Sunday, October 2, 2022

For patients: what to know about endometriosis treatment

You may have been diagnosed with endometriosis based on your symptoms, pelvic exam and/or imaging such as ultrasound. The next step is treatment, which is usually based on the severity of the pain and your desire for pregnancy. Doctors have many options for treating and managing endometriosis, and some may even discuss lifestyle changes and mind-body exercises.

pharmaceutical treatment

Your doctor may initially suggest over-the-counter agents to reduce painful swelling and the size of the sores – for example, ibuprofen (Advil, Motrin) and naproxen (Aleve). There are also stronger pharmaceutical-grade anti-inflammatories, such as celecoxib (Celebrex).

All of these belong to the widely used drug class called non-steroidal anti-inflammatory drugs (NSAIDs). If you do not intend to become pregnant, the next step would be oral contraceptives to suppress ovulation and provide additional progesterone to reduce the action of estrogen on pain and the development of endometriosis.

If oral contraceptives are not effective after a few months, your doctor may prescribe a different type of hormonal therapy that more specifically targets estradiol production, such as gonadotropin-releasing hormone (GnRH) analogs such as leuprolide (Lupron). ), a GnRH agonist, or elagolix (Orilissa), a GnRH antagonist.

Both agents act on the pituitary gland to suppress the hormones that act on the ovaries to produce estrogen.

Both classes of these drugs result in varying degrees of menopause-like condition; However, this can be reduced with the addition of “add-back” therapy (usually a progestin-based pill called norethindrone acetate).

Surgery

If medical treatment does not help, surgery may be needed to remove the endometriosis lesions.

The surgery is usually performed laparoscopically under general anesthesia using a thin tube with a small camera inserted into the abdomen through a small opening in the abdomen.

The surgery may involve a procedure called ablation, in which lesions and scar tissue are reduced by “burning” the tips with an energy source such as a laser or electrocautery. Surgical excision may also be used to remove lesions below the surface. Your provider will tell you which approach (or if a combination approach) will be used.

Because pain may return within several months after surgery, postoperative medical therapy is recommended, as studies have suggested that combining surgery with medical therapy is the most effective method.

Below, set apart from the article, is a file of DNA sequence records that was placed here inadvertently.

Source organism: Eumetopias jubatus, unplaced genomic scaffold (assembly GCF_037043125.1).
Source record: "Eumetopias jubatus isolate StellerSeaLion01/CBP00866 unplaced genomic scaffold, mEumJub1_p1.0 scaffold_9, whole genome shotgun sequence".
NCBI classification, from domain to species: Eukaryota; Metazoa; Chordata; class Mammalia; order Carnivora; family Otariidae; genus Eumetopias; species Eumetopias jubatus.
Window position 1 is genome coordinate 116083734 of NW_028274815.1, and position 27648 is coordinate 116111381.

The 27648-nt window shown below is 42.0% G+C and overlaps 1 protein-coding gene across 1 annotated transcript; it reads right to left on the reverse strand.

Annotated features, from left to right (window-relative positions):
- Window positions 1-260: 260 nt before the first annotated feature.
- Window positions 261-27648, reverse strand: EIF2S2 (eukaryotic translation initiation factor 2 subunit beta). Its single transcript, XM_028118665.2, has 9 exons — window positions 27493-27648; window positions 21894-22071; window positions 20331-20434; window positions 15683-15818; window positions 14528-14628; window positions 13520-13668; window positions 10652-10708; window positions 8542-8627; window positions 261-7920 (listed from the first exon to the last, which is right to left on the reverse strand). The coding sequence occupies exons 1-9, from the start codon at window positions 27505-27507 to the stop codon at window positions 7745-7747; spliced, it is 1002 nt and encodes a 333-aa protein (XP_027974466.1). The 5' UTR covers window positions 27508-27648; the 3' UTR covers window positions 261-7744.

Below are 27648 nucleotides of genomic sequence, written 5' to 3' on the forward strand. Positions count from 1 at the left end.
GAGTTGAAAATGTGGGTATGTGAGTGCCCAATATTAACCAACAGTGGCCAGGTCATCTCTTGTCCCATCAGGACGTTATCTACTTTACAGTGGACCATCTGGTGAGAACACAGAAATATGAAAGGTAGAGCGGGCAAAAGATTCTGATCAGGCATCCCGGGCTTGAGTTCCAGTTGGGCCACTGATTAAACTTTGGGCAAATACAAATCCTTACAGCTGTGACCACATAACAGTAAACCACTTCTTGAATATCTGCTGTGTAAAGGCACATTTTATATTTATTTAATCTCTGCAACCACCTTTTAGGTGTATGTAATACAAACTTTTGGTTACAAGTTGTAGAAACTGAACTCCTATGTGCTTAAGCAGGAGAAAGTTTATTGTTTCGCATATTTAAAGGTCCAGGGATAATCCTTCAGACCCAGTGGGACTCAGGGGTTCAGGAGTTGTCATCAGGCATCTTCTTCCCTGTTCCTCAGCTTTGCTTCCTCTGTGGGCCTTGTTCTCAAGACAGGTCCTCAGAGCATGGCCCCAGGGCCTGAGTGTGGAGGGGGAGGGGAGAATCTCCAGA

lifestyle changes

For some women with endometriosis, exercise, better sleep and rest patterns, or mind-body approaches may help.

Mind-body approaches include relaxation techniques, yoga, meditation, biofeedback, and group or one-on-one cognitive behavioral therapy. These have been shown to reduce the chronic pain, fatigue, stress, anxiety, and depressive symptoms of endometriosis.

On the dietary front, foods high in fiber and the anti-inflammatory omega-3 fatty acids found in cold-water fatty fish, avocados and walnuts may help. Ask your doctor if supplements are in order.

Some women with endometriosis may find some relief by avoiding certain “pro-inflammatory” foods, such as gluten, fatty meats, caffeine, alcohol, sugary drinks and processed foods.

In addition, a diet low in fermentable carbohydrates known as FODMAPs (which stands for fermentable oligosaccharides, monosaccharides, and polyols) used to reduce irritable bowel syndrome has shown benefit in some studies. has shown.

In short, an overall healthy diet and good exercise, sleep and rest practices should be part of your plan to tame endometriosis.

Read previous installments of this series:

Part 1: What is Endometriosis?

Part 2: How will your doctor diagnose endometriosis?

A “medical journey” is a set of clinical resources reviewed by physicians, both for the medical team as well as the patients they serve. Each episode of this 12-part journey through the state of the disease includes both a physician guide and a downloadable/printable patient resource. The “Medical Journey” charts a path every step of the way for physicians and patients and provides ongoing resources and support as the care team navigates the course of an illness.

download this resource

For patients: what to know about endometriosis treatment

What_to_Know_About_Endometriosis_Treatment.pdf

  • Author['full_name']

    Diana Swift is a freelance medical journalist based in Toronto.

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